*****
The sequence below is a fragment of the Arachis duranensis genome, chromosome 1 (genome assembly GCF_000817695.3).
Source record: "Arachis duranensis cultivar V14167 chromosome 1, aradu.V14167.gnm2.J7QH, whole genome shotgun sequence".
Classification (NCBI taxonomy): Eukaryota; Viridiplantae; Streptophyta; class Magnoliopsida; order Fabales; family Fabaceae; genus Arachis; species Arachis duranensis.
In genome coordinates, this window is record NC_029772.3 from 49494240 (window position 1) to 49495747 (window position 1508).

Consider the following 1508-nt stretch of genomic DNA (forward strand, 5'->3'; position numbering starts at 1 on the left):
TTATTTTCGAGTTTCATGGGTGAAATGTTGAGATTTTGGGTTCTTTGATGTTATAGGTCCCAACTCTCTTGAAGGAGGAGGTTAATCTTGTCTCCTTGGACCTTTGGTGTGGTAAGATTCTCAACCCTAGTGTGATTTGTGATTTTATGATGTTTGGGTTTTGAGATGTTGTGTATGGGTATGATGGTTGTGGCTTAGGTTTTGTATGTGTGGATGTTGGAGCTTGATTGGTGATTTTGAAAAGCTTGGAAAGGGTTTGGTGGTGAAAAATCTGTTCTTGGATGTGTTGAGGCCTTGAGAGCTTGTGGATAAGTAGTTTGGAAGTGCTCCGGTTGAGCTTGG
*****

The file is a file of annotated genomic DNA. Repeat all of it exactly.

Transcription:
The sequence below is a fragment of the Arachis duranensis genome, chromosome 1 (genome assembly GCF_000817695.3).
Source record: "Arachis duranensis cultivar V14167 chromosome 1, aradu.V14167.gnm2.J7QH, whole genome shotgun sequence".
Classification (NCBI taxonomy): Eukaryota; Viridiplantae; Streptophyta; class Magnoliopsida; order Fabales; family Fabaceae; genus Arachis; species Arachis duranensis.
In genome coordinates, this window is record NC_029772.3 from 49494240 (window position 1) to 49495747 (window position 1508).

Consider the following 1508-nt stretch of genomic DNA (forward strand, 5'->3'; position numbering starts at 1 on the left):
TTATTTTCGAGTTTCATGGGTGAAATGTTGAGATTTTGGGTTCTTTGATGTTATAGGTCCCAACTCTCTTGAAGGAGGAGGTTAATCTTGTCTCCTTGGACCTTTGGTGTGGTAAGATTCTCAACCCTAGTGTGATTTGTGATTTTATGATGTTTGGGTTTTGAGATGTTGTGTATGGGTATGATGGTTGTGGCTTAGGTTTTGTATGTGTGGATGTTGGAGCTTGATTGGTGATTTTGAAAAGCTTGGAAAGGGTTTGGTGGTGAAAAATCTGTTCTTGGATGTGTTGAGGCCTTGAGAGCTTGTGGATAAGTAGTTTGGAAGTGCTCCGGTTGAGCTTGG